Hospice Firm Eyes Town Parcel on Woodfall Road

Now other development teams are interested in land adjacent to Belmont Country Club.

An Atlanta-based national developer of medical facilities has its eye on a one-and-a-half acre of town-owned land abutting the to build a single story hospice building off Woodfall Road, according to the town's

But the Georgia firm isn't the only development team interested in the land and it appears it will need to outbid others for the right to build its design.

Coming before the Board of Selectmen on Monday, June 18, Jay Szklut, the town's planning and economic development manager, said Integra Medicial Properties has approached the town with an interest in purchasing a small parcel of town land off Greenbrook Way and Woodfall Road to develop a single-story, residential-styled building to house a hospice care facility.

The building will be up to 16,000 square feet with 15 to 18 patient rooms, a common area, nurse's station, a small kitchen and some office space. Each patient room will have a small private patio. The developer does not expect much traffic generated by the site.

In the past nine months, the firm as created a company in Massachusetts named Boston Hospice Facility. On its website, Integra said it has a project in Boston under construction yet did not name the location.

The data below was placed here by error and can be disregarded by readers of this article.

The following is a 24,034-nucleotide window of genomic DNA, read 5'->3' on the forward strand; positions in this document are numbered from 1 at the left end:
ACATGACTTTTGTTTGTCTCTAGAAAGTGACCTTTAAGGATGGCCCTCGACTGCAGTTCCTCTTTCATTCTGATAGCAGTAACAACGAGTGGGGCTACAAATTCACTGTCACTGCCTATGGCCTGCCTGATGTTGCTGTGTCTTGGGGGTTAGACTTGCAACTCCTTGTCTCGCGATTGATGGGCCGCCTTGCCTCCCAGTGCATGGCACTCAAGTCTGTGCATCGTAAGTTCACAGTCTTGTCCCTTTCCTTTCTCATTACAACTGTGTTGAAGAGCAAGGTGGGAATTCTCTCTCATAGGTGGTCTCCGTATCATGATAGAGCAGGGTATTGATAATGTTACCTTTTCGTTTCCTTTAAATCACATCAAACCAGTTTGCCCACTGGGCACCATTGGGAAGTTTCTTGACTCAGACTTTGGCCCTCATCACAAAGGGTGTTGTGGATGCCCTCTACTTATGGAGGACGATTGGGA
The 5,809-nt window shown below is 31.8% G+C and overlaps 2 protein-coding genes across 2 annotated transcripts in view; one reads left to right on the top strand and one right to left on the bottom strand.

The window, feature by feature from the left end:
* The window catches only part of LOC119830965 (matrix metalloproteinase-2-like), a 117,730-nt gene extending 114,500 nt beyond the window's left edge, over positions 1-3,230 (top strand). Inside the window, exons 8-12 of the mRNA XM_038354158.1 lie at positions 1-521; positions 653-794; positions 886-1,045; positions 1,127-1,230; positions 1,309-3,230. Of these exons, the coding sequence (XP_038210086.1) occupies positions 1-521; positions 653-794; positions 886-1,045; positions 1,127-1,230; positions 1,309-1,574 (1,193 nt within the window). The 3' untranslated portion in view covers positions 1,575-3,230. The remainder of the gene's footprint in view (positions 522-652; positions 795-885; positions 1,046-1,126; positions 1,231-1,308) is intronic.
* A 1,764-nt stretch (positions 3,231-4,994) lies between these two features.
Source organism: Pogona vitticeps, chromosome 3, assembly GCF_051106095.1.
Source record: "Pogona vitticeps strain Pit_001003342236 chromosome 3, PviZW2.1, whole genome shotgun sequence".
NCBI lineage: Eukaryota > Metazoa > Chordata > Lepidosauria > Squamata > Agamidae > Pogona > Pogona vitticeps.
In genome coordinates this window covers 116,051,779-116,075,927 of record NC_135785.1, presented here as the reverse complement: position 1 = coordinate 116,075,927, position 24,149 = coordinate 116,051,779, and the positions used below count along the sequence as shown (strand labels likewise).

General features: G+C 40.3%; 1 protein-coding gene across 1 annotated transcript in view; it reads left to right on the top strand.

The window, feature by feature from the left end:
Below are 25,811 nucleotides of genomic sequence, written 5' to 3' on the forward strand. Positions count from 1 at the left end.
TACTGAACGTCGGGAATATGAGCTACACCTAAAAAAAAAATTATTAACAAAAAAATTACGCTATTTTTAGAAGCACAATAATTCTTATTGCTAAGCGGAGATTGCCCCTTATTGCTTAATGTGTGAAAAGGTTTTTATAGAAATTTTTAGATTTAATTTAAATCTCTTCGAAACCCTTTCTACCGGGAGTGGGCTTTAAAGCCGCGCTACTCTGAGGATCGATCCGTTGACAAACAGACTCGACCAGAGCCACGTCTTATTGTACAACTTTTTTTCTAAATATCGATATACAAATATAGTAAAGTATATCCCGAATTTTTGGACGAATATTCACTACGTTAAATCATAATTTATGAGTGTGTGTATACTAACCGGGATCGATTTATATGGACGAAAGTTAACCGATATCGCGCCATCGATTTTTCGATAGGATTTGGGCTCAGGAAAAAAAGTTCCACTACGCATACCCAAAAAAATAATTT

The firm's website does show a similar-sized facility in the design stage.

Szklut said the land was put up for auction about four years ago but that sale was scuttled as the national economy "crashed" severely impacted bids for the site.

And while town needed to reexamine the parcel since it was created through a land swap with a private property owner, Szklut said the firm "remain[s] very interested in the parcel" and wants to examine and research the site as part of its due diligence prior to any purchase.

The parcel is zoned as four-buildable lots, said Glenn Clancy, director of the Office of Community Development. But he noted the reason it was created as a residential subdivision was "because it was easy to appraise the land that way."

"But now this process is wide open," said Clancy.

And that is to the town's advantage as other firms are now expressing their own interest in the land.

The Selectmen directed Szklut to have the land re-appraised by a third party, write up a request for proposal (which will lay out the minimum requirements for developers to meet) and allow all teams an opportunity to examine the site.


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